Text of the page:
“The supernovae are a really interesting case. When LIGO was first conceived in the late 1970s and 1980s, supernovae were thought to be one of the really good sources of gravitational waves. But as people began to model supernovae better and understand core collapse and the subsequent shockwave and blow-off of the outer layers, they turned out to be rather poor radiators. So Advanced LIGO and even with the next generation, we might be unlikely to detect supernovae outside of our own galaxy.”
So unless we have one in our own galaxy, we don’t expect them to show up. And even if we do get one in our galaxy, the gravitational waves may still not show up in Advanced LIGO. LIGO is sensitive to neutron star-neutron star mergers out to a few hundred million light years away, to black hole-neutron star mergers out to the same distance and to black hole-black hole mergers up to 9-10 billion light years distant. With the upgrade, we might expect up to 2-3 neutron star-neutron star mergers per month, but we could have our rates wrong. There are other, more exotic possibilities, and we hope that LIGO sees some of those, too. But so far, we’ve only seen the black holes!
From Omega Centauri on merging black holes: “I suspect merging BH with accretion disks have been modeled. Just how much mass would need to be in the disk(s) to make a signal detectable at 1.e9 lightyears?”
The hard thing about this is that you’re basically asking about getting an electromagnetic signal from a billion light years away from a relatively small amount of matter. If you say, “I accept I’ll generate a runaway fusion reaction,” then perhaps a fraction of a solar mass — maybe 0.1 solar masses — would be enough. A “burst” like that would be amazing, and not so different from neutron star-neutron star mergers. But if you just want the gas to get hot and produce X-rays? You’d need at least millions of solar masses, which seems extraordinarily unlikely around such a low mass black hole. I’m sorry I don’t have more precise numbers for you than that.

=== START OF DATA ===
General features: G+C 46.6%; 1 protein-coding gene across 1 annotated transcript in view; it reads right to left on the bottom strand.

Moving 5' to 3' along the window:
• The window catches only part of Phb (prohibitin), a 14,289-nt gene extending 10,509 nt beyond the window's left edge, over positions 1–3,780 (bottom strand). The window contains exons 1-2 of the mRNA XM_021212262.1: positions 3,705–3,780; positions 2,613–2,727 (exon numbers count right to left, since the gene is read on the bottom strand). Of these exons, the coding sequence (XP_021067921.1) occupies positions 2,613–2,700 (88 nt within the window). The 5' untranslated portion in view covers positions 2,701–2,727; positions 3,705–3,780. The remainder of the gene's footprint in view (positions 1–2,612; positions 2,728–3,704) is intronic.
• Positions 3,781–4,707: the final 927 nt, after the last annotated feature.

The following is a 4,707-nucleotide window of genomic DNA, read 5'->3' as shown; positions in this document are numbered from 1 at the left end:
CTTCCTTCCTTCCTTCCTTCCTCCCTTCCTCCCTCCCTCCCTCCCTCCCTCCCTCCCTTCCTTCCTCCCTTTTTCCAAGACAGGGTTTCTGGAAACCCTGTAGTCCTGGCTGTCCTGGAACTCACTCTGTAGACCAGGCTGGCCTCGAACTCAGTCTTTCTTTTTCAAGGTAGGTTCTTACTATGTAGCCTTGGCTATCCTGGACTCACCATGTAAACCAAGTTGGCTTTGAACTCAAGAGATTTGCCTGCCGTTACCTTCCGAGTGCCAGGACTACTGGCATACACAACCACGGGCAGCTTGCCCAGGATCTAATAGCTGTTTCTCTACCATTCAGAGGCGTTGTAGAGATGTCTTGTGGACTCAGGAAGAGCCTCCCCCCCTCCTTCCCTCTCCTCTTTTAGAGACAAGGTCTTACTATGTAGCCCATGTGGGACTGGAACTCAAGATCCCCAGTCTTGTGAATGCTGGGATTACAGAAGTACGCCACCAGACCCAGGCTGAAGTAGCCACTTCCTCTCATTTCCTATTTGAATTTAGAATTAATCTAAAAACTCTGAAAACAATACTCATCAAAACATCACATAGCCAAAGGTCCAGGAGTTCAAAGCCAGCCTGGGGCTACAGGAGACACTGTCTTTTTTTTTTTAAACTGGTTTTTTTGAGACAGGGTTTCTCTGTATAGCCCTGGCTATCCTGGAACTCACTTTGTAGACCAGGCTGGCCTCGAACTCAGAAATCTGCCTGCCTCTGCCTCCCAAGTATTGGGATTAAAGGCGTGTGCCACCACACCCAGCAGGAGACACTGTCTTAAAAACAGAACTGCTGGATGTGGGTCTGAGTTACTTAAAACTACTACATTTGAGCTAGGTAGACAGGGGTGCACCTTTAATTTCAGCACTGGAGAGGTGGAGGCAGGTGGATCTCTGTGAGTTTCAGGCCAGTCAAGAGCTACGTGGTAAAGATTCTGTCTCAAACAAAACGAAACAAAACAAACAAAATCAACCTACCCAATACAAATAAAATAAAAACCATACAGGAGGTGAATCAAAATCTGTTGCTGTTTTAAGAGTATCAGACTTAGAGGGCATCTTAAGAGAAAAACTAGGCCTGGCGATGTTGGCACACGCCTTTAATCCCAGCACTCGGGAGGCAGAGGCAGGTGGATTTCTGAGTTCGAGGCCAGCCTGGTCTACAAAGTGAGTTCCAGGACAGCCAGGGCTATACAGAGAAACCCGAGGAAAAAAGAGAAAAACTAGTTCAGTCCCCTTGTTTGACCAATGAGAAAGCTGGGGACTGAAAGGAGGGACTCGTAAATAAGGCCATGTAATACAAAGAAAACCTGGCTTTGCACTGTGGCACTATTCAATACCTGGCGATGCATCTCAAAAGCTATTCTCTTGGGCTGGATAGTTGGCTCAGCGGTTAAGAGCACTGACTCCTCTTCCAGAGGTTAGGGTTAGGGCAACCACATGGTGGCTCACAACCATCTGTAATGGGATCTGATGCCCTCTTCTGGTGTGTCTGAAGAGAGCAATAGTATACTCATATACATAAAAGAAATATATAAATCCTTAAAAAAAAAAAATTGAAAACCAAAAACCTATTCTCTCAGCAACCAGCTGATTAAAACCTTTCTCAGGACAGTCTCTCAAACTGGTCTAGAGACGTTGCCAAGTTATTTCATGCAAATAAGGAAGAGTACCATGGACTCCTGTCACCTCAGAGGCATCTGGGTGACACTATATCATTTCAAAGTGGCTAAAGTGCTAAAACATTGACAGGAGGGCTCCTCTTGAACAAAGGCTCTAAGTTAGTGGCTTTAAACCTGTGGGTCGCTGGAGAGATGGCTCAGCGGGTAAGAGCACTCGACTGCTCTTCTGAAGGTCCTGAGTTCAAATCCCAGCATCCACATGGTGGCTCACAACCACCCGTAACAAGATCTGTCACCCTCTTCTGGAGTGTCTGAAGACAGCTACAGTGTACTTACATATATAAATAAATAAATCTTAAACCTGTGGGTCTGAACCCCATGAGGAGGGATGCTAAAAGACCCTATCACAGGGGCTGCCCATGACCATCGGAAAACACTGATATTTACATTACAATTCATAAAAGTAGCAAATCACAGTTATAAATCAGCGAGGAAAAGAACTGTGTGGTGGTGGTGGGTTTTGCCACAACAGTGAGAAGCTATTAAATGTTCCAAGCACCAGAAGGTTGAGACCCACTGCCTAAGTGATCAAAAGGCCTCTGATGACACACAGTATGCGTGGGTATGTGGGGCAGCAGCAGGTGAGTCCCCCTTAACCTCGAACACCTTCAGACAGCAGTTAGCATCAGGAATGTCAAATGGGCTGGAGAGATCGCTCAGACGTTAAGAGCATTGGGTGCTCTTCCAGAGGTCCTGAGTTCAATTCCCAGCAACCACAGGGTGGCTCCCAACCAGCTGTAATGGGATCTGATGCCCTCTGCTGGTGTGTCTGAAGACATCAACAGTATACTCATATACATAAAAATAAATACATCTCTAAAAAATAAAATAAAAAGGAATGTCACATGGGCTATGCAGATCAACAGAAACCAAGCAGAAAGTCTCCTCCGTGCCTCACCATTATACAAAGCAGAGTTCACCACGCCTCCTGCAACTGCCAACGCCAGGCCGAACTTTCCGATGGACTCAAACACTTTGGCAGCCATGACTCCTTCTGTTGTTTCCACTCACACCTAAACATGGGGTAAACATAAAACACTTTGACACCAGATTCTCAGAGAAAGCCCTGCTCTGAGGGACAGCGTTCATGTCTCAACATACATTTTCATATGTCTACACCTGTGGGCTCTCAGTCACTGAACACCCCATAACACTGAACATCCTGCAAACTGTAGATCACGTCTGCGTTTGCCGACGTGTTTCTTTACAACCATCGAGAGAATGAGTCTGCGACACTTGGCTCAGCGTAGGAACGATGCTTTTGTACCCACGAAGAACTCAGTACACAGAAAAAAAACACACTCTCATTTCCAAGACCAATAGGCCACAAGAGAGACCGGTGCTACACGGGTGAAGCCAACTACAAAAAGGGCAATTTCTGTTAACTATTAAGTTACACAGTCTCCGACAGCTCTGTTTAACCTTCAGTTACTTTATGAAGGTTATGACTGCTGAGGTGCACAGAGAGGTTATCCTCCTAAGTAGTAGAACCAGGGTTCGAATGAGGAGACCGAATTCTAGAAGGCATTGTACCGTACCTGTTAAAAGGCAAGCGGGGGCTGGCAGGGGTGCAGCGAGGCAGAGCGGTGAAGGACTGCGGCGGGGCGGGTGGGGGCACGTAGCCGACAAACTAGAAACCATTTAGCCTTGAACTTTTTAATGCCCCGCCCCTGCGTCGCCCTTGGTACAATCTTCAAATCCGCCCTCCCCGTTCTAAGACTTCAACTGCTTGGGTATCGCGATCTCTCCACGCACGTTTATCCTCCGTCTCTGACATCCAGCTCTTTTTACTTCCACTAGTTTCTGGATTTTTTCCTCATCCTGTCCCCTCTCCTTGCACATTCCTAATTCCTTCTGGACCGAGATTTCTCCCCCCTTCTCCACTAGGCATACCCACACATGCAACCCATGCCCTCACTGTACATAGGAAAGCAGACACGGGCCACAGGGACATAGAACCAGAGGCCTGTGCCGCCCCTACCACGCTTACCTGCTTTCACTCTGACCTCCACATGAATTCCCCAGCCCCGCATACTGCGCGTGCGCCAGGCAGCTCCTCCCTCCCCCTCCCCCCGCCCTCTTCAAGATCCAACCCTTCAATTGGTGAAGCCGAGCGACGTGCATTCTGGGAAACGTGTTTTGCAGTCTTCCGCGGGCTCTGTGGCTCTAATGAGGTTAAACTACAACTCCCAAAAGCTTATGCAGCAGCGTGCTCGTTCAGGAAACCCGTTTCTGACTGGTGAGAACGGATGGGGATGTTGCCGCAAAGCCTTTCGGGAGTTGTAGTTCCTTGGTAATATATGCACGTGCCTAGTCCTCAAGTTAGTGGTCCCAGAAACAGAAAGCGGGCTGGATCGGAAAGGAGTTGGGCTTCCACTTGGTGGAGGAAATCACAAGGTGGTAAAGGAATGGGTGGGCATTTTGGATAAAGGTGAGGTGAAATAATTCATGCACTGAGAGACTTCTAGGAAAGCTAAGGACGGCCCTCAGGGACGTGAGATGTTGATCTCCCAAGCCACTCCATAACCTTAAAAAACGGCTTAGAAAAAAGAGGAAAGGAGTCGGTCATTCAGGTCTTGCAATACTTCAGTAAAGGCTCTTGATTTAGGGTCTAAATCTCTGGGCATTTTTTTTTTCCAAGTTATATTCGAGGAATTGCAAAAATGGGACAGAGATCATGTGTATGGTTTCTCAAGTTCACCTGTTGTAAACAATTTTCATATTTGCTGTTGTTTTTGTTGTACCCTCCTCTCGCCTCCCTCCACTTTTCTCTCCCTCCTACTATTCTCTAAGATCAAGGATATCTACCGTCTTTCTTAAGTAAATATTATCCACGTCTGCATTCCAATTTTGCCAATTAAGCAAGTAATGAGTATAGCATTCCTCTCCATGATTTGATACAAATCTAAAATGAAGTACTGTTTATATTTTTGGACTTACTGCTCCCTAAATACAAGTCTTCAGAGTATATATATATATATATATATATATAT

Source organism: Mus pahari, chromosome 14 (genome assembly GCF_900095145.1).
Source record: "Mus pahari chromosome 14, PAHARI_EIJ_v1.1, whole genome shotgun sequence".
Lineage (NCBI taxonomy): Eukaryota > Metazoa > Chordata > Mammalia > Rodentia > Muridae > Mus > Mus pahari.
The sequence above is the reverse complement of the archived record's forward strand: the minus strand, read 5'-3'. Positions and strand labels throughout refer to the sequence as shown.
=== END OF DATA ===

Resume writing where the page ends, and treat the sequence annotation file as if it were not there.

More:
From Naked Bunny With A Whip on detecting hell: “It’s possible that Ethan would write about Hell if theologians ever got around to defining what Hell is, building a Hell detector, and successfully recording the screams of the damned.”
I heard that if you hook the Cosmic Microwave Background up to a radio transmitter at midnight on October 31st, it sounds just like Black Sabbath’s Iron Man played backwards. But I’ve never done the experiment myself…
From See Noevo on difficult words: “Apparently, there’s not much if any difference between “dense” and “sparse and diffuse”.”
All words that scientists use are rarely used in absolute form. For dark matter in the Solar System, it can be considered dense when compared to, say, dark matter in interstellar space, dark matter in the intergalactic medium or dark matter in the outer reaches of the galactic halo. But it can be considered sparse when compared to the density of a molecular gas cloud, the density of dark matter at the galactic center, the density of the Sun or the mean baryonic density of the Solar System. There seems to be a generic language confusion here, so let me hypothesize that words should not be divorced from the context they were used in when cooking up “contradictions.”
And finally, from NorEastern on the good old PBH dark matter scenario: “I am not an astrophysicist but I do fail to see how modern astronomy and associated theory can distinguish between a few hundred thousand primordial 30 sol mass black holes and dark matter in the vicinity of the Milky Way.”
There are a few ways, but there are at least three direct observations that preclude this:
- Microlensing surveys,
- The fluctuations in the CMB, and
- The fluctuations in the Cosmic Infrared Background.
On the other hand, there’s a slew of successful predictions our standard dark matter models make for large-scale structure formation, among many other avenues, that black hole dark matter can’t really account for. You may enjoy reading this for a fuller assessment.
Thanks for a great week, everyone, and see you back here tomorrow for even more wonders and joys of the Universe!